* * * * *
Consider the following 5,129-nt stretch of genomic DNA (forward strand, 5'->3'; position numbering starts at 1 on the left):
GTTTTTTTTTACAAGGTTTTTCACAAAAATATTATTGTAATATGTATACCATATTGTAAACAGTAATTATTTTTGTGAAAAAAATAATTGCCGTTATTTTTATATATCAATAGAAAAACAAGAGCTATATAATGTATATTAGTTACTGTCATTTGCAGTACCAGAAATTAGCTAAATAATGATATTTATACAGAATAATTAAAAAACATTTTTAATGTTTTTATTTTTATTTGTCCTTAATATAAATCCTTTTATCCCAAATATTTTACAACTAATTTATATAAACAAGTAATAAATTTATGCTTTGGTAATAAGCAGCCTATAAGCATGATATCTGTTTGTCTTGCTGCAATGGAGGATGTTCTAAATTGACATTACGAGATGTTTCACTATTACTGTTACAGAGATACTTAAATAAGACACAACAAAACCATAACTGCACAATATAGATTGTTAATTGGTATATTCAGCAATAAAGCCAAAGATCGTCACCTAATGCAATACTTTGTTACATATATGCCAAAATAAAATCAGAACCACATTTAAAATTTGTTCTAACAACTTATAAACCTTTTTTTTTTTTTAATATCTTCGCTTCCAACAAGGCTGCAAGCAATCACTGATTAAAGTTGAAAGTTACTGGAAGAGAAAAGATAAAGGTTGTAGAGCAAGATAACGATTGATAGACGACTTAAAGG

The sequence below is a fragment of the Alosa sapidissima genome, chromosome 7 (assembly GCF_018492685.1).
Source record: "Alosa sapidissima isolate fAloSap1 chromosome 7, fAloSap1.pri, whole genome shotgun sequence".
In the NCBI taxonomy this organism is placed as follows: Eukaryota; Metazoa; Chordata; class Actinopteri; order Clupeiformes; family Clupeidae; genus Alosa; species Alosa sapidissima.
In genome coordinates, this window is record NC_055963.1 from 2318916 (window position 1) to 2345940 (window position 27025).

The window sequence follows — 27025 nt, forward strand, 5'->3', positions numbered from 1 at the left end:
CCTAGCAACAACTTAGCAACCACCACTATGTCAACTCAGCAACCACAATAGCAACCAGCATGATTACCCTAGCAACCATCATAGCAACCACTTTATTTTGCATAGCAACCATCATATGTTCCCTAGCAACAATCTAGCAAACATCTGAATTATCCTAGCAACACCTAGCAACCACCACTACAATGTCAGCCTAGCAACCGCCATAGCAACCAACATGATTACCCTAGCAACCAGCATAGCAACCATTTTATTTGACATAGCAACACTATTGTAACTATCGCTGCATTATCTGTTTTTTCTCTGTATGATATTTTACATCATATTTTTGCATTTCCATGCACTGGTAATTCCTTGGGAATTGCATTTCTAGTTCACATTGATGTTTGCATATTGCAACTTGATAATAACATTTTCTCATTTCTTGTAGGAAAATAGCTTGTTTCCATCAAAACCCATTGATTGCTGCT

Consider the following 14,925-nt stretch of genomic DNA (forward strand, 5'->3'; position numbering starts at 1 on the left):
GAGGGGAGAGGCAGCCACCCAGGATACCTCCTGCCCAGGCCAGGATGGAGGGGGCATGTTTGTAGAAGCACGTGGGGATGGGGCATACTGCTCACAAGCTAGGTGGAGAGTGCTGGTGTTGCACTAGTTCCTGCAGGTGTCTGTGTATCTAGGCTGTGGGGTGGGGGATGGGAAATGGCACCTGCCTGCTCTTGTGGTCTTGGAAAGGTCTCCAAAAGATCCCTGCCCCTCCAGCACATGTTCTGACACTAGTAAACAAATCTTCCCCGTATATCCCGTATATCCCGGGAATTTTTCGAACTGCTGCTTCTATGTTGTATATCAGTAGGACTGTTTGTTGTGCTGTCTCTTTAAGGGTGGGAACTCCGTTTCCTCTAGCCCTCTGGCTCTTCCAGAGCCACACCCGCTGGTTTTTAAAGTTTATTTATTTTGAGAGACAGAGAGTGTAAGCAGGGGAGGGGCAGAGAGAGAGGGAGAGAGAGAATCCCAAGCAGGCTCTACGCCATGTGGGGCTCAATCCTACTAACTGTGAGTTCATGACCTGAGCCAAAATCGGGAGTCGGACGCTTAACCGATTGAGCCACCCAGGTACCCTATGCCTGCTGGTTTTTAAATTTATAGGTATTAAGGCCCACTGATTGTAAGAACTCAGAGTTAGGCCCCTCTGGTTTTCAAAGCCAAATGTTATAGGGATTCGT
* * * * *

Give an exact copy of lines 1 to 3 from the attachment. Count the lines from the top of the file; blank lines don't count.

Consider the following 5,129-nt stretch of genomic DNA (forward strand, 5'->3'; position numbering starts at 1 on the left):
GTTTTTTTTTACAAGGTTTTTCACAAAAATATTATTGTAATATGTATACCATATTGTAAACAGTAATTATTTTTGTGAAAAAAATAATTGCCGTTATTTTTATATATCAATAGAAAAACAAGAGCTATATAATGTATATTAGTTACTGTCATTTGCAGTACCAGAAATTAGCTAAATAATGATATTTATACAGAATAATTAAAAAACATTTTTAATGTTTTTATTTTTATTTGTCCTTAATATAAATCCTTTTATCCCAAATATTTTACAACTAATTTATATAAACAAGTAATAAATTTATGCTTTGGTAATAAGCAGCCTATAAGCATGATATCTGTTTGTCTTGCTGCAATGGAGGATGTTCTAAATTGACATTACGAGATGTTTCACTATTACTGTTACAGAGATACTTAAATAAGACACAACAAAACCATAACTGCACAATATAGATTGTTAATTGGTATATTCAGCAATAAAGCCAAAGATCGTCACCTAATGCAATACTTTGTTACATATATGCCAAAATAAAATCAGAACCACATTTAAAATTTGTTCTAACAACTTATAAACCTTTTTTTTTTTTTAATATCTTCGCTTCCAACAAGGCTGCAAGCAATCACTGATTAAAGTTGAAAGTTACTGGAAGAGAAAAGATAAAGGTTGTAGAGCAAGATAACGATTGATAGACGACTTAAAGG

The sequence below is a fragment of the Alosa sapidissima genome, chromosome 7 (assembly GCF_018492685.1).